The scourge of English society Profile: Kenneth Murray

Dan Gledhill meets the Scottish investor who is planning to besiege Sassenach mutuals and create his own bank

Like some latter-day William Wallace, Kenneth Murray has assembled a band of financial bravehearts bent on conquering Sassenach strongholds - in this case building societies. Last week, he embarked on his first concerted attack by tabling a pounds 30.5m bid for Leek United, a hitherto obscure Staffordshire mutual. Leek's overlords did not take kindly to their Caledonian interlopers and the mutual's board promptly repelled the bid from Murray Financial, his investment vehicle. Undaunted, Murray and his men are planning to lay siege to Leek until the society's chiefs give their people, or rather members, the opportunity to decide.

The temptation to use military terminology to describe Murray's strategy is strong. Still only 40, the former City analyst has, after all, outlined a plan to create a bank with assets in excess of pounds 4bn by acquiring a string of mutuals south of the border. He has enlisted a couple of heavyweights to assist him - Chris Jones, who masterminded the expansion of Cheltenham & Gloucester, and Philip Court, who was similarly instrumental in the aggrandisement of Birmingham Midshires. John Redwood, the Opposition Trade and Industry spokesman and hardman of the Tory right, also sits on Murray's board.

So it is tempting to see Murray and his henchmen as bloodthirsty mercenaries eager to rape and pillage the nation's mutual sector just to line their pockets. Not so, he argues.

"I am neither pro- nor anti-mutual," he says. "My main analysis is always economic." Hardly the most inspiring rallying cry since Wallace's 13th- century invocations. Not a patch on the fire and brimstone rhetoric of Michael Hardern, that other great mutual-buster. Instead, Murray, armed with a degree in computer science and economics, sees his quest to convert a swathe of mutuals simply as recognition of economic reality.

"The rationale behind the bid for Leek is simple", he says. "When they borrow money, people only really care about the interest rate, and the ability to offer good rates is a function of efficiency. There is a lot of tosh talked about building societies offering better rates, but this is not about mutuality: it is about efficiency. The notion that mutuals can live without changing is nonsensical."

He cites the example of Standard Life, which has generated pounds 3bn of mortgage business in six months, more than most mutuals have managed to muster in a hundred years. Success requires investment, he believes, whether in new technology like the internet or to fund acquisitions. Only quoted companies have the access to this investment, he says. Hence Murray Financial, which still has the pounds 10m it raised from its June flotation kicking around.

If there is a strong economic case for demutualisation beyond the quick- fix of windfalls - that are likely to top pounds 500 for each of Leek's 60,000 members - then Murray's the man to make it.

After a spell in the merchant navy, this native of Aberdeen went into the City where he became a prominent banking analyst. Leaving the board of Fulton Prebon, the money broker, he set about putting into practice what he had long preached by establishing Bank of Edinburgh and now Murray Financial.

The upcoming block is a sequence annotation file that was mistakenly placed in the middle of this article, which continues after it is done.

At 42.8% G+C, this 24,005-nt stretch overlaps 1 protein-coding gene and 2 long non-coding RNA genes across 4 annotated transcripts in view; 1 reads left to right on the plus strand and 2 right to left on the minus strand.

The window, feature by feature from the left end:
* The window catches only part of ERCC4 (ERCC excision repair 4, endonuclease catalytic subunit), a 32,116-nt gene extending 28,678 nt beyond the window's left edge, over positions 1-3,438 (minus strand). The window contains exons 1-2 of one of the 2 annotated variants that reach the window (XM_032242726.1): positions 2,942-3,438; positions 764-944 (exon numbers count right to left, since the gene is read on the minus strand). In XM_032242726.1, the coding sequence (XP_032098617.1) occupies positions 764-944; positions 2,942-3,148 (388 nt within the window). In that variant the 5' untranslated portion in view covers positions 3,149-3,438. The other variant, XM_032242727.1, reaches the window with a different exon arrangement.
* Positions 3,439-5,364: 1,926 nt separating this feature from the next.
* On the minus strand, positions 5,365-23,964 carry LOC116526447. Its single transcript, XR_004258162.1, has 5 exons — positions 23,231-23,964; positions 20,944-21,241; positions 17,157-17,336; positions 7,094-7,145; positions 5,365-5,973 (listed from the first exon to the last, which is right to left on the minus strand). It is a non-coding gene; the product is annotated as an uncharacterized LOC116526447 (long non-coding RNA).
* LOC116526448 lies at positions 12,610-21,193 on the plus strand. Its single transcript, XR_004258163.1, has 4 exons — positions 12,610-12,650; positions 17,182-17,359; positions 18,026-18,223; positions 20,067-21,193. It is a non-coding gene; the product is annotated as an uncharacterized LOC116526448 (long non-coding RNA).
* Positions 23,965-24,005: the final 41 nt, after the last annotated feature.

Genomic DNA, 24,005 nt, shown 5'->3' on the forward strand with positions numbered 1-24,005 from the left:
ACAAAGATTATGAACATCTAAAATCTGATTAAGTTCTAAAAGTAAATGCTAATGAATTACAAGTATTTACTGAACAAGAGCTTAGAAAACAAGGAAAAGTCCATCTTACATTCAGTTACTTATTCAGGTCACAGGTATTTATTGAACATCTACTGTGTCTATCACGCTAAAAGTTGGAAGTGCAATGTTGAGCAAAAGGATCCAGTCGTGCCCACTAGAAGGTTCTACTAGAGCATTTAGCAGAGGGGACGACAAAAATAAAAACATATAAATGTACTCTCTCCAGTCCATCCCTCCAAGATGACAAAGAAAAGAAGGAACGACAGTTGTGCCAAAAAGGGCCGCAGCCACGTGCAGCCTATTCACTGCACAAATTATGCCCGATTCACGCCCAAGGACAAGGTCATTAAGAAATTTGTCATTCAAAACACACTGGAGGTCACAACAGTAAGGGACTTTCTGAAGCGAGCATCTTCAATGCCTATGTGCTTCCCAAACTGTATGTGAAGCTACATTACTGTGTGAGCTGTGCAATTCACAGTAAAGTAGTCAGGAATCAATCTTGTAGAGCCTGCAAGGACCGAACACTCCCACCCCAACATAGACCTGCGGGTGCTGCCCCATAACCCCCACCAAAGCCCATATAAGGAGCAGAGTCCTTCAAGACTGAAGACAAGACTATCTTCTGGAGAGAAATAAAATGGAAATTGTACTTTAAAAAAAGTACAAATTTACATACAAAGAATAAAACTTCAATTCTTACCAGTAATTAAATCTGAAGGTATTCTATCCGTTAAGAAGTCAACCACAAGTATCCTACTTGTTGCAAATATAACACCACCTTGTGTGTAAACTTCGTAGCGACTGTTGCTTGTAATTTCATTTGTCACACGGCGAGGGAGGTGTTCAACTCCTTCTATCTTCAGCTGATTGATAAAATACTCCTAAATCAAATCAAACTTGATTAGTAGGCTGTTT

His latest venture has involved Murray and his colleagues in an exhaustive search through a database of building societies before settling on this strategy. With such pedigree and commitment, it is little wonder he disdains any comparisons with Hardern, the eccentric butler and carpetbagger extraordinaire.

"Leek is a good starting point", says Murray. "The Britannia is nearby and there is a pool of skilled labour in a cost-effective area. We want to grow Leek by acquisition, but retain the same headquarters."

This has done nothing to reassure his opponents on the Leek board who dismissed his approach out of hand last week. Although Murray has pledged to confine himself to friendly takeovers, his temperance has been tarnished by this snub.

"I think it's wrong that they haven't put our offer to members", he says. "How can you be a mutual and then not put this offer to your members? At the moment you have the interests of directors diametrically opposed to those of the members. The reason is that members may vote for conversion and these directors are frightened of losing their jobs."

Whatever their motives - and no doubt the Leek board would cite more honourable impulses than job preservation - Murray's assault has not begun smoothly. A previous approach to the Saffron Walden Herts & Essex Building Society failed, although Murray says he only walked away because the mutual's board was split. Now he is faced with another intransigent board, but Murray is sustained by his faith in the public's commitment to demutualisation.

"The public understands quite clearly the mechanism of conversion and expects to be treated in a proper manner," he says. "We have had a lot of phone calls from Leek members saying they'd heard about the offer and wanting to know what they can do, how to organise pressure groups. One of the main things motivating them is the denial of the right to vote."

Like William Wallace, Murray is sustained by an unshakeable confidence in the integrity of his mission. Eventually Wallace prevailed, but he did not live to see the fruits of his endeavour. Murray's belief that mutuality is out-dated is also likely to prove true. Whether Murray Financial will share the spoils of conversion or go down as a catalyst for others is another matter entirely.

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